Stinging nettle is a prolific perennial plant that has hairs called trichomes lining its leaves and stems. As a defense strategy, these hairs act like tiny needles to inject chemicals into invading pests and predators – or your legs as you walk by. The result is an inflammatory reaction accompanied by temporary paresthesia, characterized by a burning or a “pins and needles” sensation. This explains why the plant has earned several descriptive common names, such as burn weed and burn hazel. No matter what you prefer to call it, a brush with the plant will likely be memorably unpleasant. There are simple remedies for nettle stings.
Stinging nettle, or Urtica dioica, has been used as food and medicine for centuries. Today, the plant’s chemical compounds are under investigation as potential therapeutic agents to treat enlarged prostate, high blood pressure and a variety of inflammatory disorders, such as arthritis, allergies and eczema. The chemicals found in the stinging hairs of nettle responsible for the pharmacological effects of the plant are histamine, acetylcholine, various leukotrienes and formic acid, the same agent found in bee venom. When these chemicals penetrate the skin after contact with the plant, the local allergic reaction is referred to as urticaria.
Soap and Water
Washing the affected area with cool water and a mild soap usually brings relief from nettle stings. If soap is not available, splashing the area with plain water will suffice. If water is not available at all, consider using your own saliva to cleanse the area until you can get to soap and water.
Many topical treatments are reputed to counter the negative effects of nettle stings that range from centuries-old folk remedies to modern over-the-counter preparations. One immediate solution is to apply the juice of the leaves of certain plants that may be neighboring the nettle, such as broad leaf plantain or dock leaf. Alternatively, applying the spores from the underside of the fern is supposed to stop the burn and itch. If botanical identification is not your forte, try spreading mud over the area instead. Other topical remedies include a paste of baking soda and water, calamine lotion and milk of magnesia.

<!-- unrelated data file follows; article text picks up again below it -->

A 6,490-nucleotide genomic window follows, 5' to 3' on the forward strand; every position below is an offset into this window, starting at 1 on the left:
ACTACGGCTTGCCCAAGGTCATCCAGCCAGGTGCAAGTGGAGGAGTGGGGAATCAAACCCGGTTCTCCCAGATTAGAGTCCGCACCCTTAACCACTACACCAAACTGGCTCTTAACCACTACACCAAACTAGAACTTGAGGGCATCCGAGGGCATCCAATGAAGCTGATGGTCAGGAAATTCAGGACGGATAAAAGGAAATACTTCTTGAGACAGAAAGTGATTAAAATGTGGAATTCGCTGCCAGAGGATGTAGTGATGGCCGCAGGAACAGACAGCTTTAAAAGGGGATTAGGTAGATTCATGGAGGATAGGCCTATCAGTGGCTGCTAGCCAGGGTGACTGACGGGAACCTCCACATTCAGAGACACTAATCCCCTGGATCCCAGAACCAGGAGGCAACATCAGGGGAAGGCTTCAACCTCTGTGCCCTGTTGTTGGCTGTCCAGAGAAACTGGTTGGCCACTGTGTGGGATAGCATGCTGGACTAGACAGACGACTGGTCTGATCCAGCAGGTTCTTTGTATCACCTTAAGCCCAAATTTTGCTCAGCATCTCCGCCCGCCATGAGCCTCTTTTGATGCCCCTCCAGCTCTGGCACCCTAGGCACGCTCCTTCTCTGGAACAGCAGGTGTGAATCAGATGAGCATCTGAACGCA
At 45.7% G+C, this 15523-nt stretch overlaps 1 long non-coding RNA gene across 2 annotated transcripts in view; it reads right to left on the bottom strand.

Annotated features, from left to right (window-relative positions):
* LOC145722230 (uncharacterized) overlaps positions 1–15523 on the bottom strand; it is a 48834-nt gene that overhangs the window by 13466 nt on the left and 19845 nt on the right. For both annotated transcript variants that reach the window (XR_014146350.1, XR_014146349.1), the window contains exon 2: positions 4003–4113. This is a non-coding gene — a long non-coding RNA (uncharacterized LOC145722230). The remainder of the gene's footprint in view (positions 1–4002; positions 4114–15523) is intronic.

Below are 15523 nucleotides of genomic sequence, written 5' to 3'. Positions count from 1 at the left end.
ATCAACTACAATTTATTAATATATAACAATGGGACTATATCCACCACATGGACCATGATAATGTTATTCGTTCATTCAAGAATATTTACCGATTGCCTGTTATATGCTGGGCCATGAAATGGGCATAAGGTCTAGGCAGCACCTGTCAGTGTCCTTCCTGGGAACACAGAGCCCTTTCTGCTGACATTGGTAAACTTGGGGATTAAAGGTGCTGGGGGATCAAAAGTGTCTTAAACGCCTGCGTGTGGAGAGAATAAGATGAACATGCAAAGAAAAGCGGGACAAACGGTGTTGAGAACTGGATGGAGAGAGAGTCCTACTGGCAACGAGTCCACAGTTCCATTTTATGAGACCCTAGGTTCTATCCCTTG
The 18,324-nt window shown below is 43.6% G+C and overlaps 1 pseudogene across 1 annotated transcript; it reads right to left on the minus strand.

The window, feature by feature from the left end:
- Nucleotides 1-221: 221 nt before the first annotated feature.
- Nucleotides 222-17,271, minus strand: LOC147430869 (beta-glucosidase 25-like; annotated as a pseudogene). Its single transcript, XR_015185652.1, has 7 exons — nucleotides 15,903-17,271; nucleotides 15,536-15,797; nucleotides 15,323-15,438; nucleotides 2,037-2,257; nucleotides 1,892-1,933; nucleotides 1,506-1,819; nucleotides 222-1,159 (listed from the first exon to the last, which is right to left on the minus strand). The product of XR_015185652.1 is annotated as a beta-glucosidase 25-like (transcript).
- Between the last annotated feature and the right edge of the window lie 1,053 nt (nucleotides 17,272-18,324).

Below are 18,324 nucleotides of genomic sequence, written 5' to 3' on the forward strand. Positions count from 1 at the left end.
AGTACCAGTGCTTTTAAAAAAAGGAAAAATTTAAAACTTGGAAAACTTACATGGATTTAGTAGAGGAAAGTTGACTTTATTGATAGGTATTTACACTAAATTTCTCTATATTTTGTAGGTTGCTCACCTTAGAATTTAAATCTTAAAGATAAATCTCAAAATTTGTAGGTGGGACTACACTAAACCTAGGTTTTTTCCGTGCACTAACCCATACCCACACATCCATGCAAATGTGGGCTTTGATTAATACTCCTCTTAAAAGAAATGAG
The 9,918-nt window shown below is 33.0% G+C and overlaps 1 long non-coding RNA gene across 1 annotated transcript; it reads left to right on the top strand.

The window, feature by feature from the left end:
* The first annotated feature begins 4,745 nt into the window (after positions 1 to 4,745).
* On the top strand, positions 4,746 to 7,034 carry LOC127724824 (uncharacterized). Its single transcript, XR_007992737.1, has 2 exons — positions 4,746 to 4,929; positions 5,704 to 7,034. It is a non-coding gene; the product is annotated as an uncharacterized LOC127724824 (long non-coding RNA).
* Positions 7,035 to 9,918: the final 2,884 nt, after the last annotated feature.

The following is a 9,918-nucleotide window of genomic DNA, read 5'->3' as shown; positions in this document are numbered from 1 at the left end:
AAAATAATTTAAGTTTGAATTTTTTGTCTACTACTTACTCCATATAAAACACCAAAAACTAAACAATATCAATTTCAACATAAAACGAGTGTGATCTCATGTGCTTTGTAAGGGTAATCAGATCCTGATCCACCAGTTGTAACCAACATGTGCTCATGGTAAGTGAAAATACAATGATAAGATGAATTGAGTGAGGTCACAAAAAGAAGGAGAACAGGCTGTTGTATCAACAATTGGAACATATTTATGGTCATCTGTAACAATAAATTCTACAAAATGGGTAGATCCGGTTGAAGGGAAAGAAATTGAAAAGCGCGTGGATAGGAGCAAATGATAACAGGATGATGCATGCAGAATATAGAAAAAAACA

Remedies that act as histamine antagonists, or antihistamines may help to counter nettle stings. Internally, antihistamine medications block histamine from binding to histamine receptors in mast cells in the skin, which prevents an inflammatory reaction from the immune system. Topical corticosteroid preparations such as hydrocortisone creams or sprays are available over-the-counter or by prescription.
Rarely, some people may experience a severe systemic or body-wide allergic reaction evidenced by hives or rash, difficulty breathing, dizziness and swelling of the tongue, which warrants immediate medical attention. This is particularly important for people who have a known allergy to bee venom since stinging nettle and certain species of bees produce formic acid as a defense mechanism. Left untreated, a severe inflammatory reaction could lead to anaphylaxis, which can be fatal.
- University of Maryland Medical Center: Stinging Nettle
- “Physicians’ Desk Reference for Herbal Medicines”; Thomas Brendler, et al.; 2007
Karyn is a seasoned herbalist, book author, columnist and freelance writer who specializes in holistic living and natural health. She has written for numerous magazines, including Natural Living Today, Real Woman, The Herb Quarterly, Your Health, American Fitness, Mother Earth News, Better Nutrition and Natural Pharmacy, and her books are published in seven languages. Karyn also blogs for Mother Earth Living.